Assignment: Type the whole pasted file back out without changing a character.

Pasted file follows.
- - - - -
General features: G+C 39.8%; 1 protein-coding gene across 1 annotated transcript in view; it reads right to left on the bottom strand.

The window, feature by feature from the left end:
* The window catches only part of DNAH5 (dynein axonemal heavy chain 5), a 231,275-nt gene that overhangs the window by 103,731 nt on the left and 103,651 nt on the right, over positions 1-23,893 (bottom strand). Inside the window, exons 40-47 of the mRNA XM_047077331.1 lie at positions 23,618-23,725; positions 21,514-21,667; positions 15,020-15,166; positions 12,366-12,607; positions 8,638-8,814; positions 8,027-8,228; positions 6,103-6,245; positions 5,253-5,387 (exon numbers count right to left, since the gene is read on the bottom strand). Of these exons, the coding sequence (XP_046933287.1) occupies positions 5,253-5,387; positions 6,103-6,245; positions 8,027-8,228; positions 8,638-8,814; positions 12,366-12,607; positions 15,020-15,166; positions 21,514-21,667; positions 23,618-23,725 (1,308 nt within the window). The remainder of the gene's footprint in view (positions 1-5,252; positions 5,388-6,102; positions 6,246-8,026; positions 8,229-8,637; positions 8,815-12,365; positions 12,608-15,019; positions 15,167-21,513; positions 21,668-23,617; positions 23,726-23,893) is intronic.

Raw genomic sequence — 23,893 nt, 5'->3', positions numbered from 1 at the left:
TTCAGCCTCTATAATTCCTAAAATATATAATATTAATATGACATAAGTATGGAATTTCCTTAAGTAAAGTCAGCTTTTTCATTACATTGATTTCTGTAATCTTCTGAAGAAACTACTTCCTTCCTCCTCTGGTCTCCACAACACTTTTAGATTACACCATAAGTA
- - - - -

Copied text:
General features: G+C 39.8%; 1 protein-coding gene across 1 annotated transcript in view; it reads right to left on the bottom strand.

The window, feature by feature from the left end:
* The window catches only part of DNAH5 (dynein axonemal heavy chain 5), a 231,275-nt gene that overhangs the window by 103,731 nt on the left and 103,651 nt on the right, over positions 1-23,893 (bottom strand). Inside the window, exons 40-47 of the mRNA XM_047077331.1 lie at positions 23,618-23,725; positions 21,514-21,667; positions 15,020-15,166; positions 12,366-12,607; positions 8,638-8,814; positions 8,027-8,228; positions 6,103-6,245; positions 5,253-5,387 (exon numbers count right to left, since the gene is read on the bottom strand). Of these exons, the coding sequence (XP_046933287.1) occupies positions 5,253-5,387; positions 6,103-6,245; positions 8,027-8,228; positions 8,638-8,814; positions 12,366-12,607; positions 15,020-15,166; positions 21,514-21,667; positions 23,618-23,725 (1,308 nt within the window). The remainder of the gene's footprint in view (positions 1-5,252; positions 5,388-6,102; positions 6,246-8,026; positions 8,229-8,637; positions 8,815-12,365; positions 12,608-15,019; positions 15,167-21,513; positions 21,668-23,617; positions 23,726-23,893) is intronic.

Raw genomic sequence — 23,893 nt, 5'->3', positions numbered from 1 at the left:
TTCAGCCTCTATAATTCCTAAAATATATAATATTAATATGACATAAGTATGGAATTTCCTTAAGTAAAGTCAGCTTTTTCATTACATTGATTTCTGTAATCTTCTGAAGAAACTACTTCCTTCCTCCTCTGGTCTCCACAACACTTTTAGATTACACCATAAGTA